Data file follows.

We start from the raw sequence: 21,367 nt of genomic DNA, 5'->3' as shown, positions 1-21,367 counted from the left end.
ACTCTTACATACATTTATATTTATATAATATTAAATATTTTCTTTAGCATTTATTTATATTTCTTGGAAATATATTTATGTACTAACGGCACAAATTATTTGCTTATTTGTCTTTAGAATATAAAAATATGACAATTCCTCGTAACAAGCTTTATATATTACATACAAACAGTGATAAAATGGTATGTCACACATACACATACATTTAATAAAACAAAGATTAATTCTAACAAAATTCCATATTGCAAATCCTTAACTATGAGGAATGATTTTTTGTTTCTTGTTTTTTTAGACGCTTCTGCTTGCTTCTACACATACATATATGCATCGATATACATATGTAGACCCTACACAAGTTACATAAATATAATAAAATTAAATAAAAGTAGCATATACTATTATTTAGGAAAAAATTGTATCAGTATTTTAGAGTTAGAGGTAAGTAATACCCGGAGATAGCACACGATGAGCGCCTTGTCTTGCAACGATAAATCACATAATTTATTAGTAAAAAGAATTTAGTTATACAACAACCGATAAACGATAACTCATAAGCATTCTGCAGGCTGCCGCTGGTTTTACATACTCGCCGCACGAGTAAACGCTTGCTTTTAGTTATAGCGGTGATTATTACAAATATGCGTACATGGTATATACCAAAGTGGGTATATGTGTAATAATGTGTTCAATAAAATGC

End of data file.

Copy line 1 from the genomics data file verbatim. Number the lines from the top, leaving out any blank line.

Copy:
We start from the raw sequence: 21,367 nt of genomic DNA, 5'->3' as shown, positions 1-21,367 counted from the left end.